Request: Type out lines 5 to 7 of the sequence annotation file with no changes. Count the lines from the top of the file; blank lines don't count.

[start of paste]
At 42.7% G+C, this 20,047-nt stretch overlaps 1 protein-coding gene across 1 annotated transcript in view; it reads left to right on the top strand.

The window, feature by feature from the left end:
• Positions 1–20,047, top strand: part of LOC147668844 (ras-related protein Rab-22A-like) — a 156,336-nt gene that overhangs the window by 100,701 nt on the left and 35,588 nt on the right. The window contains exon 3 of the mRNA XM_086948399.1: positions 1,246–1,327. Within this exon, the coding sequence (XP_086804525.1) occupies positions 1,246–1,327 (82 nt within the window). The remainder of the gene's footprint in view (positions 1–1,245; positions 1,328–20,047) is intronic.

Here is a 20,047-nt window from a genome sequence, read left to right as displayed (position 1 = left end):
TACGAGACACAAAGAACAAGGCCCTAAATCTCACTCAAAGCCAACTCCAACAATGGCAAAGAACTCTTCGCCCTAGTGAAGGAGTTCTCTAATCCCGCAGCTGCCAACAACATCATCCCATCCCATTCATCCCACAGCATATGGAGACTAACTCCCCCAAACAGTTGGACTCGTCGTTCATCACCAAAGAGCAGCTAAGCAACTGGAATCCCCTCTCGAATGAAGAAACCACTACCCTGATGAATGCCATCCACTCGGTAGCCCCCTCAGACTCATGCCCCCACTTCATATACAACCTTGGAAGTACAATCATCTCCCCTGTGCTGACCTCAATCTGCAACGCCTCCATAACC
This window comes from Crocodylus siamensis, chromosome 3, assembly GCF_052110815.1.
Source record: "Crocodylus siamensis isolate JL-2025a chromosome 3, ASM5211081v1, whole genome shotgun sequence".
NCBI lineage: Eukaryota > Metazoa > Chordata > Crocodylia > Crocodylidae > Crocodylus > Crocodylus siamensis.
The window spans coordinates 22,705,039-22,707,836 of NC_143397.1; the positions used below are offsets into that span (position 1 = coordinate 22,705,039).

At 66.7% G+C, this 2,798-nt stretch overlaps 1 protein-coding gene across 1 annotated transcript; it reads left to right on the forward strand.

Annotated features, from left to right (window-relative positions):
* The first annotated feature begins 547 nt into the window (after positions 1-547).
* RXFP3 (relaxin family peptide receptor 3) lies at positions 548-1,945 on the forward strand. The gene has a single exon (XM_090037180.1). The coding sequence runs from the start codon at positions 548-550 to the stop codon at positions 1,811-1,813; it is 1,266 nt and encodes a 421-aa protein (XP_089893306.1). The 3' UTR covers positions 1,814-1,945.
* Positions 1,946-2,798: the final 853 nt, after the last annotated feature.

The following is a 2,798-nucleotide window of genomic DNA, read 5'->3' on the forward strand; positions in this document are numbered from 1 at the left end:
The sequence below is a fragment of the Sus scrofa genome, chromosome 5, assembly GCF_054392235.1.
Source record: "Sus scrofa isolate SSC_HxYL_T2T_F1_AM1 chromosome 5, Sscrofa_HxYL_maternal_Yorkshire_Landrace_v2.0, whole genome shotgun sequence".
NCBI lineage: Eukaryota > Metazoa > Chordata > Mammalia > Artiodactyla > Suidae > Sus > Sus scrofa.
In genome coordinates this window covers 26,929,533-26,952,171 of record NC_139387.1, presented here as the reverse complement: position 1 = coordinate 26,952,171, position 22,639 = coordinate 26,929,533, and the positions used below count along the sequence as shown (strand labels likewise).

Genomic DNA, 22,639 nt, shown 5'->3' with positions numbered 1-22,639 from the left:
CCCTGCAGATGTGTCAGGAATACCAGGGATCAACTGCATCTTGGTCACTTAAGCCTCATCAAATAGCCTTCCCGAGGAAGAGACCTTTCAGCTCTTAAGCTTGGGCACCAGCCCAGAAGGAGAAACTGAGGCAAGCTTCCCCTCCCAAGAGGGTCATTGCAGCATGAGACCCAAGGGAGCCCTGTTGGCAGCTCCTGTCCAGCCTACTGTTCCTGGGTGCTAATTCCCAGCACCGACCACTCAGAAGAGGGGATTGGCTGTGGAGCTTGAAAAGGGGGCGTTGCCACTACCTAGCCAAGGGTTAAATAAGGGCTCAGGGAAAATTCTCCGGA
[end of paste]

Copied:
TACGAGACACAAAGAACAAGGCCCTAAATCTCACTCAAAGCCAACTCCAACAATGGCAAAGAACTCTTCGCCCTAGTGAAGGAGTTCTCTAATCCCGCAGCTGCCAACAACATCATCCCATCCCATTCATCCCACAGCATATGGAGACTAACTCCCCCAAACAGTTGGACTCGTCGTTCATCACCAAAGAGCAGCTAAGCAACTGGAATCCCCTCTCGAATGAAGAAACCACTACCCTGATGAATGCCATCCACTCGGTAGCCCCCTCAGACTCATGCCCCCACTTCATATACAACCTTGGAAGTACAATCATCTCCCCTGTGCTGACCTCAATCTGCAACGCCTCCATAACC
This window comes from Crocodylus siamensis, chromosome 3, assembly GCF_052110815.1.
Source record: "Crocodylus siamensis isolate JL-2025a chromosome 3, ASM5211081v1, whole genome shotgun sequence".